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Thursday, 24 February 2022 16:44

Sound tree, good fruit

Jesus told a parable to his disciples: ‘Can one blind man guide another? Surely both will fall into a pit? The disciple is not superior to his teacher; the fully trained disciple will always be like his teacher.

Why do you observe the splinter in your brother’s eye and never notice the plank in your own? How can you say to your brother, “Brother, let me take out the splinter that is in your eye,” when you cannot see the plank in your own? Hypocrite! Take the plank out of your own eye first, and then you will see clearly enough to take out the splinter that is in your brother’s eye.

‘There is no sound tree that produces rotten fruit, nor again a rotten tree that produces sound fruit. For every tree can be told by its own fruit: people do not pick figs from thorns, nor gather grapes from brambles. A good man draws what is good from the store of goodness in his heart; a bad man draws what is bad from the store of badness. For a man’s words flow out of what fills his heart.’ (Luke 6:39-45)

We live in a world of words thanks to modern mass media and, particularly, social media. We have seen the extremely harmful way in which words can be used in harsh judgement against other people, and the sheer vitriol of some on social media gives us pause for thought. It begs us to ask the question, implied in the first reading for today (Eccl 27:4-7), ‘What do my words reveal about who I am?’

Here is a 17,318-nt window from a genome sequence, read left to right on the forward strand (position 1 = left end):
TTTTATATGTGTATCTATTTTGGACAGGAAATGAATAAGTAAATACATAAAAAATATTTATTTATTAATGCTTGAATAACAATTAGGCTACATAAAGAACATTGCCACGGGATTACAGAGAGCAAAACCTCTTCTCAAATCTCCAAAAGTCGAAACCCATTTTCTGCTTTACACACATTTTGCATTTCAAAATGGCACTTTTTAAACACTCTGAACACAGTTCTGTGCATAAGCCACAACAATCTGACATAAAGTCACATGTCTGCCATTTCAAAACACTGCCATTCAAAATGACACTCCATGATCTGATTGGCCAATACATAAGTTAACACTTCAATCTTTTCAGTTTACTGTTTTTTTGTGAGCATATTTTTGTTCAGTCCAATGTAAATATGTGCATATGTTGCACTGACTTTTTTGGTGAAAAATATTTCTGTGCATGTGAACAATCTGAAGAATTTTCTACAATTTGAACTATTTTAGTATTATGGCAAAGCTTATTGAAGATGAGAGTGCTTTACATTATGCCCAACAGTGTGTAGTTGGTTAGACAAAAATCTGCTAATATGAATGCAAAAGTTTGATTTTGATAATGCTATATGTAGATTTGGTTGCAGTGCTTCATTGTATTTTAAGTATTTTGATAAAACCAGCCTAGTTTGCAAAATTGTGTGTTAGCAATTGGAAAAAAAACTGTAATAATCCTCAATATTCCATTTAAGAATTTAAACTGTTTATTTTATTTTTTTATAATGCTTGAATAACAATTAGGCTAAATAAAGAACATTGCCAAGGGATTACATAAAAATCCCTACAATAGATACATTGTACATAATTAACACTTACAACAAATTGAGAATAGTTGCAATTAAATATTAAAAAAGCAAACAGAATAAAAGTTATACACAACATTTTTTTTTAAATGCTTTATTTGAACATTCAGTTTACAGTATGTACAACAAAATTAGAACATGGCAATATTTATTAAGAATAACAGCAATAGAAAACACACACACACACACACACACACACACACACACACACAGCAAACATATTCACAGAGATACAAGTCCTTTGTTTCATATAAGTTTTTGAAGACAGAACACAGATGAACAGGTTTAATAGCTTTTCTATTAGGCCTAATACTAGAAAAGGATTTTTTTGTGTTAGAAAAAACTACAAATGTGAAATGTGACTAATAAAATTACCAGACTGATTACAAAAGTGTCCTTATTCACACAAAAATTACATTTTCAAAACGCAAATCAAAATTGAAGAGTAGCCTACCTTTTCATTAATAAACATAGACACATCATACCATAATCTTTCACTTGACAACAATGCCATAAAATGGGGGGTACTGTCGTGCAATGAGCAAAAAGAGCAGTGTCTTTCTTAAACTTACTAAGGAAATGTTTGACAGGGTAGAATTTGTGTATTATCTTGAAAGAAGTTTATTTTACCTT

Today’s Gospel is our final reading from Luke’s Sermon on the Plain. This week, Jesus’ radical teaching continues to focus on lavish generosity in our dealings with one another.

The Gospel opens with a parable about one blind person leading another and both falling into a pit. The disciples, like ourselves, are on a lifelong journey with Jesus, our teacher. On this journey there is always more to discover, greater depths to be plumbed, new insights to be gained as we grow to be more like Jesus; as we move from being ‘blind’ to ‘seeing’ with the eyes of Jesus.

We gradually learn to let go of our self-righteous inclination to judge small faults in others while never noticing our own larger, more destructive, blind spots (the story of the splinter and the plank).

When we learn God’s way of mercy and generosity we refrain from the kinds of judgements which would otherwise limit God’s generosity, mercy and kindness at work in us. Our hearts are being built in goodness.

Like trees that are known by their fruit, so will the disciples be known by their words and actions, their values and attitudes, by who they truly are, by what is in their heart.

Our journey of learning with Jesus gradually builds God’s heart within our own so that we live, speak and act, more and more, out of that great store of mercy and generosity.

Read our prayers and reflections for this Sunday here.

pdf Celebrating At Home 8th Sunday in Ordinary Time [PDF] (1.62 MB)
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